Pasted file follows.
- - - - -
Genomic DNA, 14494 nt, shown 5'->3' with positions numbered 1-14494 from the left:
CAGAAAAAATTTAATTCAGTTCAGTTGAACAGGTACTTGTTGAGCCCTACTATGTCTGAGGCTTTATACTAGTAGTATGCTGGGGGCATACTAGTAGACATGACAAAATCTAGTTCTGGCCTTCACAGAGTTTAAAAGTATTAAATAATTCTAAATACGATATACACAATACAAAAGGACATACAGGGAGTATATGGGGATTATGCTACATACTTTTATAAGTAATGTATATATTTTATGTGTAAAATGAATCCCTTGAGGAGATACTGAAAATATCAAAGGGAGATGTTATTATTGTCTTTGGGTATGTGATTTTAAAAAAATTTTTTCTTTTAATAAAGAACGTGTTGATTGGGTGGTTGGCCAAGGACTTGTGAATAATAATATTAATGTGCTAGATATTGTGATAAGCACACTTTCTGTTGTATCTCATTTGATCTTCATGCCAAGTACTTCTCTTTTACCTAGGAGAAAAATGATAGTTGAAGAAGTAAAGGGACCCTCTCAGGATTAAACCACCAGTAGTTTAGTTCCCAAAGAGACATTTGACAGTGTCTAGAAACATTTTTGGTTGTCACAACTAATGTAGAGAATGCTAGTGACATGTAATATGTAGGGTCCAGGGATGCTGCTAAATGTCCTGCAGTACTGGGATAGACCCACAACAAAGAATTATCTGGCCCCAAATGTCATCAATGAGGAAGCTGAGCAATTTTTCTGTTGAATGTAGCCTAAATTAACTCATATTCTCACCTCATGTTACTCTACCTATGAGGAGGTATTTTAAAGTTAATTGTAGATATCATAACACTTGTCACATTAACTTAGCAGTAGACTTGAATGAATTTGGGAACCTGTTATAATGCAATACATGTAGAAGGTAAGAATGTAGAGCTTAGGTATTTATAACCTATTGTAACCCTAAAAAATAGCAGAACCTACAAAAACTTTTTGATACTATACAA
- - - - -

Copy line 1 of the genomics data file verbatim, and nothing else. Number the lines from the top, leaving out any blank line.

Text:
Genomic DNA, 14494 nt, shown 5'->3' with positions numbered 1-14494 from the left: